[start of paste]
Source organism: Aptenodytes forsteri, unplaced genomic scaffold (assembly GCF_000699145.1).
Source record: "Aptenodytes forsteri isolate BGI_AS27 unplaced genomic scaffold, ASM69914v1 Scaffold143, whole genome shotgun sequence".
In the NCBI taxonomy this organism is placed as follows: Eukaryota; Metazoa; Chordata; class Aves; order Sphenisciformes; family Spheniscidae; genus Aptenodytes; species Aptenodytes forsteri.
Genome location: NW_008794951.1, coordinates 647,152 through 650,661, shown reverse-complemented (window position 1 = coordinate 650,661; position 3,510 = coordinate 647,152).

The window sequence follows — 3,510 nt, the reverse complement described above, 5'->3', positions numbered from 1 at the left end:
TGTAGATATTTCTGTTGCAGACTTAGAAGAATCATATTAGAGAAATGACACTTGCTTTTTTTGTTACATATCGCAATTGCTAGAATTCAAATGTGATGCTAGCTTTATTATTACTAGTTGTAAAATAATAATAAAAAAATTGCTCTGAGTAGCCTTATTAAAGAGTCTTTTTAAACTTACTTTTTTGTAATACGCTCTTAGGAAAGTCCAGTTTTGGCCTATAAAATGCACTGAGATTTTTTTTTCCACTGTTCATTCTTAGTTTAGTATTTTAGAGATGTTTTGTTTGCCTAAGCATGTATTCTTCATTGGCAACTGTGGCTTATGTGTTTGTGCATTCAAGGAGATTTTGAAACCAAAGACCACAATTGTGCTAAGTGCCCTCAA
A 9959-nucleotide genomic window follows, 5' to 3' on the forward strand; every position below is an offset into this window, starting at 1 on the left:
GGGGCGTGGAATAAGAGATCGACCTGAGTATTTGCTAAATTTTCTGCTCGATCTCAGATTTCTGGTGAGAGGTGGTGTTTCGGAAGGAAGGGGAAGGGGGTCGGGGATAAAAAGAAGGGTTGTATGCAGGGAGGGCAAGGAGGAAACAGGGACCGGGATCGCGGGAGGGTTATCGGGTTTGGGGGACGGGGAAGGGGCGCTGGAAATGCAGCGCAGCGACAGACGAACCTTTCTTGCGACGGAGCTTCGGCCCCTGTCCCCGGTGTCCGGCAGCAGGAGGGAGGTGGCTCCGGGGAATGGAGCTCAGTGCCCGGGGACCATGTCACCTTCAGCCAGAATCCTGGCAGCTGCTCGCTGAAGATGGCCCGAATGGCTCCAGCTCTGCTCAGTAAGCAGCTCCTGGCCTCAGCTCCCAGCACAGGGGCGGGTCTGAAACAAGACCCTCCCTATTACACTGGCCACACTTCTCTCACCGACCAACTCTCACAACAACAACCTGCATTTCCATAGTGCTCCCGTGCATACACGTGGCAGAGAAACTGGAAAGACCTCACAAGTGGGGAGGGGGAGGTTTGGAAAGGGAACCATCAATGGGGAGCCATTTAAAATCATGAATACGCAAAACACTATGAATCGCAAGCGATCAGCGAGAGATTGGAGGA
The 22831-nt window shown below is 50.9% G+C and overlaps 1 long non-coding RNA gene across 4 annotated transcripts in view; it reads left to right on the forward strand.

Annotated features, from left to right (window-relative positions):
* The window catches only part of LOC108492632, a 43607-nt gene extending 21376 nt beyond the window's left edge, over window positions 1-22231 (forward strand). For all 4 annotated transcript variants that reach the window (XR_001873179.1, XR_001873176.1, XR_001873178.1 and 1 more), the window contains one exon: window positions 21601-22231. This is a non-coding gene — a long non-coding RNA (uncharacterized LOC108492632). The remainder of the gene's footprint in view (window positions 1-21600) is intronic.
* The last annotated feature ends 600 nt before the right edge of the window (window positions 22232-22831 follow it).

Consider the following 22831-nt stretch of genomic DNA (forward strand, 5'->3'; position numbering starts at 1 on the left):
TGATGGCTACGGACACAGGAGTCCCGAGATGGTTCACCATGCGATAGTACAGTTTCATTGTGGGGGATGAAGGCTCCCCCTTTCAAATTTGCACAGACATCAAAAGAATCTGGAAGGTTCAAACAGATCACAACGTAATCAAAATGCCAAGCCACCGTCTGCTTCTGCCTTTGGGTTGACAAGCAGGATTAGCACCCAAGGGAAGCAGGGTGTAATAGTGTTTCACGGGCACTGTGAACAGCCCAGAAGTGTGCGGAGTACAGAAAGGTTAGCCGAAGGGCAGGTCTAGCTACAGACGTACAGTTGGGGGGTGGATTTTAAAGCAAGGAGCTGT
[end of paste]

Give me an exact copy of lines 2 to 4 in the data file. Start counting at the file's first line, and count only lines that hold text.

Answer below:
Source record: "Aptenodytes forsteri isolate BGI_AS27 unplaced genomic scaffold, ASM69914v1 Scaffold143, whole genome shotgun sequence".
In the NCBI taxonomy this organism is placed as follows: Eukaryota; Metazoa; Chordata; class Aves; order Sphenisciformes; family Spheniscidae; genus Aptenodytes; species Aptenodytes forsteri.
Genome location: NW_008794951.1, coordinates 647,152 through 650,661, shown reverse-complemented (window position 1 = coordinate 650,661; position 3,510 = coordinate 647,152).